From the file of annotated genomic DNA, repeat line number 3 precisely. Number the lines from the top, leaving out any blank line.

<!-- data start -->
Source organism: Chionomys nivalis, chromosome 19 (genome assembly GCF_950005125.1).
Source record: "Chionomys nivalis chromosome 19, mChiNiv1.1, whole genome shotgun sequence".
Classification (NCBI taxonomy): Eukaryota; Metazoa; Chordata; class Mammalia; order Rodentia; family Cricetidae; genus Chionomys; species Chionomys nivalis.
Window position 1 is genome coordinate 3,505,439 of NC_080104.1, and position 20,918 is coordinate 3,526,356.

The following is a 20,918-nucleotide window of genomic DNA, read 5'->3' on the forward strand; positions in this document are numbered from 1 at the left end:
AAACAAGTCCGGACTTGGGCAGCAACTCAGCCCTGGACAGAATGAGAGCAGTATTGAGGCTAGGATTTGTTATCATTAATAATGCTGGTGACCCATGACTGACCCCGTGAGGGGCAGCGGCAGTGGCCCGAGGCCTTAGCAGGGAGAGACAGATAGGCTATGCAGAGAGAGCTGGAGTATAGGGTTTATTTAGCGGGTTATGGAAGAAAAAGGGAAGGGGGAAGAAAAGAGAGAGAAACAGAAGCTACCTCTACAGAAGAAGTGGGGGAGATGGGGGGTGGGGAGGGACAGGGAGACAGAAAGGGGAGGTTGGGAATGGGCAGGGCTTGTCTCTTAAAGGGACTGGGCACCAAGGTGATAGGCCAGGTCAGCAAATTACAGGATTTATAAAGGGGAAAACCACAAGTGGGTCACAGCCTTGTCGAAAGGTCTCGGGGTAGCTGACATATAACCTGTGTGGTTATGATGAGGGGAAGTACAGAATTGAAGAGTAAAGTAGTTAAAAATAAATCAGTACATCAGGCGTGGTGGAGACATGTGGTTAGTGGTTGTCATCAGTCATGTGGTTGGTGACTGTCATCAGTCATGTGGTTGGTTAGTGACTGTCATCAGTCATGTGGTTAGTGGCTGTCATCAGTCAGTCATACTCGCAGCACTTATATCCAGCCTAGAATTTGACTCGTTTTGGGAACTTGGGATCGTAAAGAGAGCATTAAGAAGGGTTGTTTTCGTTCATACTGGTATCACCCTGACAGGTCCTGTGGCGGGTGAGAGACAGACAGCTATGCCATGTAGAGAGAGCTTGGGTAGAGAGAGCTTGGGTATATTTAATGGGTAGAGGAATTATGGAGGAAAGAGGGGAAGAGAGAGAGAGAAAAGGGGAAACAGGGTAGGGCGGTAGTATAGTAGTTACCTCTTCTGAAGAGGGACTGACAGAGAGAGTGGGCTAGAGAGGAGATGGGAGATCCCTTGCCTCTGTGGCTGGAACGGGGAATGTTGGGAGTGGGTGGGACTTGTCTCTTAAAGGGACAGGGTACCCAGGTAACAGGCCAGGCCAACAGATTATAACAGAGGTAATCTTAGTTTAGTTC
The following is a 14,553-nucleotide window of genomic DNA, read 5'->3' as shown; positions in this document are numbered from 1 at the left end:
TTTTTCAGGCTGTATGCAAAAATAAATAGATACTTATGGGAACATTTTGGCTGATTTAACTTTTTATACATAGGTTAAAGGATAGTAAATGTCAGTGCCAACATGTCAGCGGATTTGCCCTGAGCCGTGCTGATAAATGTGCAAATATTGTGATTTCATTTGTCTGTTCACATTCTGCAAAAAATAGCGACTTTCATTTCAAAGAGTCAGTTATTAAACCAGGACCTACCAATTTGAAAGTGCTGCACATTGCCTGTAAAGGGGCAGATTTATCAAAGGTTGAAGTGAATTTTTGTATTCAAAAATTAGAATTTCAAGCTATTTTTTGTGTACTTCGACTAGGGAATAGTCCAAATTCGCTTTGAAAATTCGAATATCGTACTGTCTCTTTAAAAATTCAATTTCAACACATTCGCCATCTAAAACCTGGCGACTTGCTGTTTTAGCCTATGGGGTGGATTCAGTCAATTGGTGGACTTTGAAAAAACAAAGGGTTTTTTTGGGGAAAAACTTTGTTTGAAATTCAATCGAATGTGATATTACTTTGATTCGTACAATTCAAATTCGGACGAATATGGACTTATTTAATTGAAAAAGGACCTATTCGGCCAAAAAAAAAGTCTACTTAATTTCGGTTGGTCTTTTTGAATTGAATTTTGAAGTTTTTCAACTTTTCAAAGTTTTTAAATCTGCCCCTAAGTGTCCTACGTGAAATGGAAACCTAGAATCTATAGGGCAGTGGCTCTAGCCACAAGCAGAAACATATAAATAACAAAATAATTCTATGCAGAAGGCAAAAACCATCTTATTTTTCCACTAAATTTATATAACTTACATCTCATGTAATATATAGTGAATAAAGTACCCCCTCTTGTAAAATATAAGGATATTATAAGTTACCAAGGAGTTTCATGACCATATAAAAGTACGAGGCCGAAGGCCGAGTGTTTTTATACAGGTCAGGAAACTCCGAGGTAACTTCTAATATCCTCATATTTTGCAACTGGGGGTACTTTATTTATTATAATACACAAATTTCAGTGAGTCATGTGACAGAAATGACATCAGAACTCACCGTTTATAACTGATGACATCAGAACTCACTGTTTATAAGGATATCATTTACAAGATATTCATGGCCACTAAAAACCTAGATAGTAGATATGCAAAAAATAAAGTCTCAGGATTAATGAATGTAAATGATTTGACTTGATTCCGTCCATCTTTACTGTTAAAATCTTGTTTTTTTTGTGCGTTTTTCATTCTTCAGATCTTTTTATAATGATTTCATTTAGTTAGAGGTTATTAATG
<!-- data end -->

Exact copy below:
Classification (NCBI taxonomy): Eukaryota; Metazoa; Chordata; class Mammalia; order Rodentia; family Cricetidae; genus Chionomys; species Chionomys nivalis.